Major Garrett is a stud reporter. He blew the lid off the Swift Boat/Kerry story last year and in New Orleans he's uncovered the reason that Hurricane victims who were relocated to the SuperDome didn't receive immediate aid.
The Governor didn't want the people 'getting too comfortable.'
Hugh Hewitt interviewed Garrett yesterday on his radio show. Here's the transcript of that conversation via Radio Blogger:
"HH: Making an encore appearance, and we're very grateful for it, Major Garrett of Fox News Channel. Major, you certainly made waves yesterday. Perhaps the most reported story in America was yours. You followed up on it tonight. What has your investigation into the Red Cross relationship with the Louisiana Department of Homeland Security revealed today?
MG: A couple of things. First of all, it established on tonight's Special Report, that it wasn't just the Red Cross. It was the Salvation Army. Both agencies, both organizations were ready, prepared, pre-positioned, eager, but were thwarted in their efforts to bring supplies, basic supplies...not everything these people needed, but core supplies to the Superdome, and then eventually, the convention center. Why? Because the New Orleans Department of Homeland Security said look. Our plan is to evacuate these people. Marty Evans, the President and the CEO of the American Red Cross, said on camera...you don't have to believe me. Believe her. You can read her own eyes, saying look. We were told if we came in, we would create an atmosphere that would lead people to stay, and give them the feeling that they should stay. And the state did not want that.
HH: Now you said the New Orleans Department of Homeland Security. Did you mean the Louisiana Department...
MG: I'm sorry. Yes. Louisiana. Right. Because it is a state agency that is answerable to the governor, although the governor did not explicitly make this statement, I'm told so far.
HH: Who made this decision?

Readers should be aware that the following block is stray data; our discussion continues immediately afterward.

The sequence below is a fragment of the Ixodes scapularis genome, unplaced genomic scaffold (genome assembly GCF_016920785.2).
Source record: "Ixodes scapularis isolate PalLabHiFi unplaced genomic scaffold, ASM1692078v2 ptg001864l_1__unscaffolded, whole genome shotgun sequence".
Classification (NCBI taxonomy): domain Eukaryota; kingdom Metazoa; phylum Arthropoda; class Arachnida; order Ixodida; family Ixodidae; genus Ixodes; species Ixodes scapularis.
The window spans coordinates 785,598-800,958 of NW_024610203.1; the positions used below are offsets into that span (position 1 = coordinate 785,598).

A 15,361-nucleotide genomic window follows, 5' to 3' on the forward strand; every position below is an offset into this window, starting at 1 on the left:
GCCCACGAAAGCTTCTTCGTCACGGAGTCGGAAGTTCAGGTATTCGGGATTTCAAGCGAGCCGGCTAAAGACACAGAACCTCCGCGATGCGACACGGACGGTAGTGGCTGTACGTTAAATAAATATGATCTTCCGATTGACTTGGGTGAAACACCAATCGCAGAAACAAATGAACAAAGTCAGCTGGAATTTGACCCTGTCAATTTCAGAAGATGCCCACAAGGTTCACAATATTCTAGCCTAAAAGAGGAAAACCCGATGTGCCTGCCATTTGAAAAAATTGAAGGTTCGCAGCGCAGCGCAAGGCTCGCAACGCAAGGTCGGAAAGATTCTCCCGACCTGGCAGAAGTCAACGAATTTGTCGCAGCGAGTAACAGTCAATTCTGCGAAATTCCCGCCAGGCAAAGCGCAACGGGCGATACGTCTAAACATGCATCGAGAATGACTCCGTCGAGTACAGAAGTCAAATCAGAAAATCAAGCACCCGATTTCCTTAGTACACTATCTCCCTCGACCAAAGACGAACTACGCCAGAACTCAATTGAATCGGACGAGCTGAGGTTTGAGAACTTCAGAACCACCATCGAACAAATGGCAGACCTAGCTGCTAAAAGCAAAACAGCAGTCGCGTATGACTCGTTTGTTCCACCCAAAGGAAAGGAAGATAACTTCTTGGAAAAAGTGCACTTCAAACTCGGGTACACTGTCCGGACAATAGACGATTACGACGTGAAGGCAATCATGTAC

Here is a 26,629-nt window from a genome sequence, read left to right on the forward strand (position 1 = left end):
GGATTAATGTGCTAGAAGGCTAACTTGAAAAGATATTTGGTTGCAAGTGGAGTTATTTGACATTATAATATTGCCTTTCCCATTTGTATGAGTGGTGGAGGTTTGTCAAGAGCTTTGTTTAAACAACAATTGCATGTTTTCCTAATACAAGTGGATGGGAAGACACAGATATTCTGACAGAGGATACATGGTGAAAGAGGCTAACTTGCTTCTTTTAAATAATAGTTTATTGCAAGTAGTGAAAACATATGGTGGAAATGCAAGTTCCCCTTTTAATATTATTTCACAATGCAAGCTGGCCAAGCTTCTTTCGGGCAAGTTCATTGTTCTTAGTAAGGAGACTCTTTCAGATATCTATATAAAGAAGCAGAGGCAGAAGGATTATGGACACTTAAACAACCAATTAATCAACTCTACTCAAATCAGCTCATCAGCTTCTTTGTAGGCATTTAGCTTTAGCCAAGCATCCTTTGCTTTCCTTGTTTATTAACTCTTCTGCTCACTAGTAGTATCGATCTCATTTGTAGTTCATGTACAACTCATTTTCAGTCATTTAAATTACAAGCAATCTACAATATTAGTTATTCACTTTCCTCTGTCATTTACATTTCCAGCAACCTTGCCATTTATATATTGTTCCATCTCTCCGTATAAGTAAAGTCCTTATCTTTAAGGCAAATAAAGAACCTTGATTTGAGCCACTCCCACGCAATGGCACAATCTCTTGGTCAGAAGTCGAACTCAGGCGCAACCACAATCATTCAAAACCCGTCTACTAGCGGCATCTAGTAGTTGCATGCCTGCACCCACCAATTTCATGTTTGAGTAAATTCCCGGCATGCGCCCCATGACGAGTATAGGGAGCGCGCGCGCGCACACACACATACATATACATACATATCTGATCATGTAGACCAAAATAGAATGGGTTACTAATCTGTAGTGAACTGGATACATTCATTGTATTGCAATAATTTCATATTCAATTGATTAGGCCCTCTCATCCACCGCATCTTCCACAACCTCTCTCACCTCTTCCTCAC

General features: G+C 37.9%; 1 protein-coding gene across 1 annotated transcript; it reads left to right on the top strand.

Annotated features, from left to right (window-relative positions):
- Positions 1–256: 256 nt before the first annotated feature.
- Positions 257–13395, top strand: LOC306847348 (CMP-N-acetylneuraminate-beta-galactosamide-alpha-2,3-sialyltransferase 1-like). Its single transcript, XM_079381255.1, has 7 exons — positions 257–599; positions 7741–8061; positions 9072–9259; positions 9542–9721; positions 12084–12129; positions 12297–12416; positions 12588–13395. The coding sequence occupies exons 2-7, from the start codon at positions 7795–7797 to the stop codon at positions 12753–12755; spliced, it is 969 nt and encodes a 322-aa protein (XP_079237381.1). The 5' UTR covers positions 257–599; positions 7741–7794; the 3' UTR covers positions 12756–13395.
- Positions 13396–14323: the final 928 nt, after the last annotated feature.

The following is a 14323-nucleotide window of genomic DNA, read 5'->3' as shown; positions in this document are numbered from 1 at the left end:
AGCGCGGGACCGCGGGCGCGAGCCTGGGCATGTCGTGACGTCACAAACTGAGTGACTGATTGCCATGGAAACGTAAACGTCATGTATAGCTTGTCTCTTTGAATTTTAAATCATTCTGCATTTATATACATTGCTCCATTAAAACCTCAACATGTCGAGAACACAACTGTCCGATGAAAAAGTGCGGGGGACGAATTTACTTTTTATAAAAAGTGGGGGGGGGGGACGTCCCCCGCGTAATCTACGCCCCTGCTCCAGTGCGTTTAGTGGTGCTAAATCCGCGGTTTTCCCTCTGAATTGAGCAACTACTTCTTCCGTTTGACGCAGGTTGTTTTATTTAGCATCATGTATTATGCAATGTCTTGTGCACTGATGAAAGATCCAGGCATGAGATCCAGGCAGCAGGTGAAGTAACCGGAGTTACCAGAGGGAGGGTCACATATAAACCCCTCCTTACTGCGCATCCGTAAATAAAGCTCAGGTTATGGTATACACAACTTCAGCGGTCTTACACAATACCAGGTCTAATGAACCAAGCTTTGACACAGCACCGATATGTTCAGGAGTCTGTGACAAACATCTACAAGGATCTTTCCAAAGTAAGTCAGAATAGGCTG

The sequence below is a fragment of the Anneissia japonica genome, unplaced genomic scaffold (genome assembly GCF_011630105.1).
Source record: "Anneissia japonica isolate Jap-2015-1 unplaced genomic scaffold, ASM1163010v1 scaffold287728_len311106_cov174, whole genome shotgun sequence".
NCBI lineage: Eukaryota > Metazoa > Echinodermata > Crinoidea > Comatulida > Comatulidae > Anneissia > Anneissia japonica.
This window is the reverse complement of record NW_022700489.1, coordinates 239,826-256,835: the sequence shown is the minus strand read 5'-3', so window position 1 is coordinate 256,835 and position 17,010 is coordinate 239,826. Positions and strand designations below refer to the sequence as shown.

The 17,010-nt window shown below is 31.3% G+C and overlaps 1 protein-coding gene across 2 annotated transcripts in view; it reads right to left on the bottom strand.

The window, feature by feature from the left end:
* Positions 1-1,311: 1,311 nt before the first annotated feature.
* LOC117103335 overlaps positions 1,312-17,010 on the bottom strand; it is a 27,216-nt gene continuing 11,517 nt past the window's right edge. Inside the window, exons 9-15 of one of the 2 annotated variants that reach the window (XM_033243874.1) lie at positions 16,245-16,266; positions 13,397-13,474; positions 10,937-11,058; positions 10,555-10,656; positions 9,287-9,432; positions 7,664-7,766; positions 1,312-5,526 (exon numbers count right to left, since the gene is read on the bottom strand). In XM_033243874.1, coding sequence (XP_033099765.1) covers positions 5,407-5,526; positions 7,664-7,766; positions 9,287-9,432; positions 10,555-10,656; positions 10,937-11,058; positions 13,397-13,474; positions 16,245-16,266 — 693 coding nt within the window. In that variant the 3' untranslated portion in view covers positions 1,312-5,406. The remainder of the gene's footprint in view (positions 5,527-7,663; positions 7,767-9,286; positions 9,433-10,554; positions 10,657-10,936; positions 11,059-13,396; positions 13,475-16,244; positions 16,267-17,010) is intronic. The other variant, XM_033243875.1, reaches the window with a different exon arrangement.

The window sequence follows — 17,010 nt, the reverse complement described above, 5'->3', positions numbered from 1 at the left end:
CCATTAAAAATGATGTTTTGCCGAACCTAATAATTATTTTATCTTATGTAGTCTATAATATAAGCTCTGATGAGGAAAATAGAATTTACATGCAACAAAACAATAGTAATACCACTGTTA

MG: I've also asked the Red Cross to create for me, and they've promised to do so, a timeline and a paper trail.
HH: Oh, very good.
MG: Now, they are a bit...they're very eager to put together the timeline. They're a little bit more reluctant about the paper trail, because as they've told me, look. We expect all this stuff to be subpoenaed by Congress very soon. I said well, that's probably true, but that doesn't mean I shouldn't be able to get it.
MG: They said yeah, but look. The issue here, Hugh, is the Red Cross knows it's going to have to deal with Louisiana the next time around. And the next time around. And they're always trying to avoid the appearance of sticking it to somebody, if the political leader in charge feels as if the Red Cross is sticking it to them. So they feel that they're in a bit of a tenuous place.
HH: On the other hand, Major Garrett, they're a quasi-public agency, depending upon the good will of the public for their donations.
HH: I think the public wants to know.
MG: And I said look. You guys had no problem posting this on your own website. So I just think it's a matter...I said you know, if you want to give it to me, and then put it on your website, that's fine. But just make sure I'm in the loop, because I want to know who said what to whom. And if that's written down anywhere, the public should see it.
HH: And what did the Salvation Army tell you?
MG: The Salvation Army basically said look. We...first of all, both agencies also want to let people know that they've served the needs of thousands of people who got out, and who got out just a little bit to high ground, north of New Orleans. But they couldn't get in to meet those needs. They asked to get in. They were prepared with their...the Salvation Army has these ever-familiar portable kitchen canteens, is what they call them. They can actually make food, produce food on spot, and distribute it there. People line up. We've seen that at hurricanes and other natural disasters. They were ready. Not allowed in. At first, it was this idea that we don't want to create a magnet at the evacuation site. Secondarily, it became an issue of well, there's lots of water, and we can't assure your safety, so on and so forth. Here's another key point, Hugh. I was very specific with the American Red Cross, president and CEO Marty Evans, and said wait. Tell me clearly. Were you prepared to go in before the levees broke? Before water became an issue of any kind? She said absolutely. Were you denied access before the levees broke? She said we were denied access from minute one.
HH: And did they attempt to renew their request to get in after the levees broke, Major Garrett?